Should You Rent or Buy Your Retirement Home?

Some active adult retirees prefer to have the security of investing in homeownership over the flexibility and freedoms which come with renting a home.
Some active adult retirees prefer to have the security of investing in homeownership over the flexibility and freedoms which come with renting a home.

When heading into retirement, many homeowners decide to downsize their living space or relocate to an entirely new location. If you’re a soon-to-be-retiree with a home to sell, you may be wondering whether it’s best to buy or rent in today’s uneasy market. Unfortunately, there is no magic answer which fits every retiree. There are many factors to consider before buying or renting your retirement home.

Benefits and Responsibilities of Homeownership

For those with money to spend on a new home, the current market can be a great time to buy. Homes today are generally much more affordable than during the height of the housing boom, including the homes in popular active adult communities.

Homeownership also comes with several benefits. Primarily, ownership allows you to build equity in your home. Many active adults are comfortable with investing in their homes, and do not like the idea of paying monthly rent without having “something to show for it.” Homeowners are able to deduct mortgage payments during tax time, and are not limited by the rules of a landlord.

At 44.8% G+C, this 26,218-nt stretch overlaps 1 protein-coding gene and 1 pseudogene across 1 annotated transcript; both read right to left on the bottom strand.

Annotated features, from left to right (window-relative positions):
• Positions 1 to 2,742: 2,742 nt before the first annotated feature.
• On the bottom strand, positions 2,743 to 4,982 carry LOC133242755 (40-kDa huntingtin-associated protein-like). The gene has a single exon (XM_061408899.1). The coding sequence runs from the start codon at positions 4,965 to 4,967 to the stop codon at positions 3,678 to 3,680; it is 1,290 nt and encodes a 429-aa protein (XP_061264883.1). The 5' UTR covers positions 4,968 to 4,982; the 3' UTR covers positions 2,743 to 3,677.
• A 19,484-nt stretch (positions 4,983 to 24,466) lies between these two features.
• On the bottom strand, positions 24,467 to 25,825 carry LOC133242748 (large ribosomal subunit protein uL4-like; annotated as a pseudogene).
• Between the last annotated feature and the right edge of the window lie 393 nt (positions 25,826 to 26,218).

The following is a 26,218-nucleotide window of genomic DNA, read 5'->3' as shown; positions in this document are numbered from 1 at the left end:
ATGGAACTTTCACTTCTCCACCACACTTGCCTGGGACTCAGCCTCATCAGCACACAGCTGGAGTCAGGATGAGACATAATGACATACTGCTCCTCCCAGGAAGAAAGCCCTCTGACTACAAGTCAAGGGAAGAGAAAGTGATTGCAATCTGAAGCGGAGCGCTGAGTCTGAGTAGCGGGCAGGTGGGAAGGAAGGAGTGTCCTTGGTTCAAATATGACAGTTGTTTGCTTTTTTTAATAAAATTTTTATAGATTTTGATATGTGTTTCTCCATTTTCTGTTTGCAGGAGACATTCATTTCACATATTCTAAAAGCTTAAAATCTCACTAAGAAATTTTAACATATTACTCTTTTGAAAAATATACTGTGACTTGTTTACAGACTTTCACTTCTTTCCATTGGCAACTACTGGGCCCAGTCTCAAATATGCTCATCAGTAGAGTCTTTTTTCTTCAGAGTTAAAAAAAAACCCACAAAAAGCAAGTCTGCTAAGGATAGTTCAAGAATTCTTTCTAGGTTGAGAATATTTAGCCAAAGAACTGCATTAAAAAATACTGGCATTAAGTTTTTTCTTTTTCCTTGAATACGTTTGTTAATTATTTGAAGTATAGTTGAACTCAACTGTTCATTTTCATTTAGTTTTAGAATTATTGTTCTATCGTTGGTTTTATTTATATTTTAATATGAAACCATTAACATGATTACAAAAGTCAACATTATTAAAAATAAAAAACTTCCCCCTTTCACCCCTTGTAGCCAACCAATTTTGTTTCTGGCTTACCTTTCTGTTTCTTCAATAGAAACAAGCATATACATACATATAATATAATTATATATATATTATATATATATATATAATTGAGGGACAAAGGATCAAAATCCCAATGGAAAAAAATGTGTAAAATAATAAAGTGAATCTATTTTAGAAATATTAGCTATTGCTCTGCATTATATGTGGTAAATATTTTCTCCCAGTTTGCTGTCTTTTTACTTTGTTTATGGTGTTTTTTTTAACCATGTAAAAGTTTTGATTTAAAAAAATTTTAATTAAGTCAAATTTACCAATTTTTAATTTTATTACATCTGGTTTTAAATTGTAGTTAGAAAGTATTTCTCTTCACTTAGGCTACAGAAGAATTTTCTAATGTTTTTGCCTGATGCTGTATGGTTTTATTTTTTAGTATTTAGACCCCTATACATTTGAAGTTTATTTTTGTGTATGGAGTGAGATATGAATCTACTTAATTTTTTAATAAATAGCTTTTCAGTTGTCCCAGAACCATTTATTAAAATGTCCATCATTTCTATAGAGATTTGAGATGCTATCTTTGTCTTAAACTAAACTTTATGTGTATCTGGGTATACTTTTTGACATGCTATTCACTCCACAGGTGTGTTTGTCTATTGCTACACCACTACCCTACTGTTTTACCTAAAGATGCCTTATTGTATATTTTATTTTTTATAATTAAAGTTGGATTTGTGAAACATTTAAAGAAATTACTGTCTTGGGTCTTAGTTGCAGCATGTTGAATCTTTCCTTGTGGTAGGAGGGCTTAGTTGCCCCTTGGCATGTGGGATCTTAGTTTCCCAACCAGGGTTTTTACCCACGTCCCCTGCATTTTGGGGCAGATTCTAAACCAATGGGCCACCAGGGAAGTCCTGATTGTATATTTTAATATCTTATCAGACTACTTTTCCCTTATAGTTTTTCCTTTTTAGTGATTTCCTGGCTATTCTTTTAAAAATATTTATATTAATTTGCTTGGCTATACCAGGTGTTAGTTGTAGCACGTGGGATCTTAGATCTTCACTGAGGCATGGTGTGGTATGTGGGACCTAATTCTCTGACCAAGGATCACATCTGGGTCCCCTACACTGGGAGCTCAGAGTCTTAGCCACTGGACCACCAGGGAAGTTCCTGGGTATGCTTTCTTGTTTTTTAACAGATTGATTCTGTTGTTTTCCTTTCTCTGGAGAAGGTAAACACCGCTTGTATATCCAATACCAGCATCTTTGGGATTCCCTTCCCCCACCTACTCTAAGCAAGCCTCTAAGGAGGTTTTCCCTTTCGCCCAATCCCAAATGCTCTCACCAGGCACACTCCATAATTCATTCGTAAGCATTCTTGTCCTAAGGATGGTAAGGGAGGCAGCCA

However, owning a home also means paying property taxes, and being responsible for the home’s maintenance and general upkeep. Even in active adult communities where exterior home and yard maintenance is included with your HOA fees, you will be responsible for your home’s interior including appliances and other systems.

Pros and Cons of Renting

When renting, all of the maintenance responsibilities lie with the landlord. Whether the sink clogs, the washing machine breaks down, or the air conditioning stops working, you simply pick up the phone and let the landlord arrange for the repairs. This can be a relief to retirees who would rather not spend their time worrying about home maintenance.

Renting also gives retirees the freedom to pick up and move if they aren’t happy with their chosen retirement destination. This can be a great incentive to rent when relocating to a different state or region. By renting, even for a year or two, you can learn more about the area and decide if it’s a place where you really want to settle permanently.

Yet there are some concerns to consider before renting a home as well. When you buy a home with a fixed mortgage, you can lock into a mortgage payment which will stay relatively the same (unless you refinance). Renting a home tends to be less financially stable. Your rent may go up over time, often every year or each time you renew your lease.

Some active adult retirees prefer to have the security of investing in homeownership over the flexibility and freedoms which come with renting a home. Others are happy to rent their homes and enjoy feeling less invested in the place they choose to retire. The choice is a personal one, but exploring both options will help you discover the best way to arrange your own retirement.

Can you spot the $207,744 difference between these identical homes?

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